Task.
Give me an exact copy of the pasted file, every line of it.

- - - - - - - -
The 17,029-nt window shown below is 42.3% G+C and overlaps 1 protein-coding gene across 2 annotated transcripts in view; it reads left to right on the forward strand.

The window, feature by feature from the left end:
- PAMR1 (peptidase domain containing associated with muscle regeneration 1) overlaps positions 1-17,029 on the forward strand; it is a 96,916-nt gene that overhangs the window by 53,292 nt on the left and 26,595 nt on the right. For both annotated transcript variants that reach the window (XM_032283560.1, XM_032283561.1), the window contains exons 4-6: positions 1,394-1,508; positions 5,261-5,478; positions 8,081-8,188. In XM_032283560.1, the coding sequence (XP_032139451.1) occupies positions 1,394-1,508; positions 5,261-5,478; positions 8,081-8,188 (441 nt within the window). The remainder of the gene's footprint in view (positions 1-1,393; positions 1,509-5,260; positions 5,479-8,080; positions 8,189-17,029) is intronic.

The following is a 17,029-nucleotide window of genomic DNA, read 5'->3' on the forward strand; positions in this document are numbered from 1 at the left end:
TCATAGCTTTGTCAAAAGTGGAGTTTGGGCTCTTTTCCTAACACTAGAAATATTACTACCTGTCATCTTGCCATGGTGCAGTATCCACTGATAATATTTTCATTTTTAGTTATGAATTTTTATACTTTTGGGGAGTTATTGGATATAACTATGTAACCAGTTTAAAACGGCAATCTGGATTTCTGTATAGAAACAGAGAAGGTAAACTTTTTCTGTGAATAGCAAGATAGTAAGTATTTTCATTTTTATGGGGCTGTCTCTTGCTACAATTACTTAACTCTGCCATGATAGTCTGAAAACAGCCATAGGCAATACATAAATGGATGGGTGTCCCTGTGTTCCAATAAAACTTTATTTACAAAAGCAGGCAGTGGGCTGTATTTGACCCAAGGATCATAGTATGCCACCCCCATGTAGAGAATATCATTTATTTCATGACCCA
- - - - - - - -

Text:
The 17,029-nt window shown below is 42.3% G+C and overlaps 1 protein-coding gene across 2 annotated transcripts in view; it reads left to right on the forward strand.

The window, feature by feature from the left end:
- PAMR1 (peptidase domain containing associated with muscle regeneration 1) overlaps positions 1-17,029 on the forward strand; it is a 96,916-nt gene that overhangs the window by 53,292 nt on the left and 26,595 nt on the right. For both annotated transcript variants that reach the window (XM_032283560.1, XM_032283561.1), the window contains exons 4-6: positions 1,394-1,508; positions 5,261-5,478; positions 8,081-8,188. In XM_032283560.1, the coding sequence (XP_032139451.1) occupies positions 1,394-1,508; positions 5,261-5,478; positions 8,081-8,188 (441 nt within the window). The remainder of the gene's footprint in view (positions 1-1,393; positions 1,509-5,260; positions 5,479-8,080; positions 8,189-17,029) is intronic.

The following is a 17,029-nucleotide window of genomic DNA, read 5'->3' on the forward strand; positions in this document are numbered from 1 at the left end:
TCATAGCTTTGTCAAAAGTGGAGTTTGGGCTCTTTTCCTAACACTAGAAATATTACTACCTGTCATCTTGCCATGGTGCAGTATCCACTGATAATATTTTCATTTTTAGTTATGAATTTTTATACTTTTGGGGAGTTATTGGATATAACTATGTAACCAGTTTAAAACGGCAATCTGGATTTCTGTATAGAAACAGAGAAGGTAAACTTTTTCTGTGAATAGCAAGATAGTAAGTATTTTCATTTTTATGGGGCTGTCTCTTGCTACAATTACTTAACTCTGCCATGATAGTCTGAAAACAGCCATAGGCAATACATAAATGGATGGGTGTCCCTGTGTTCCAATAAAACTTTATTTACAAAAGCAGGCAGTGGGCTGTATTTGACCCAAGGATCATAGTATGCCACCCCCATGTAGAGAATATCATTTATTTCATGACCCA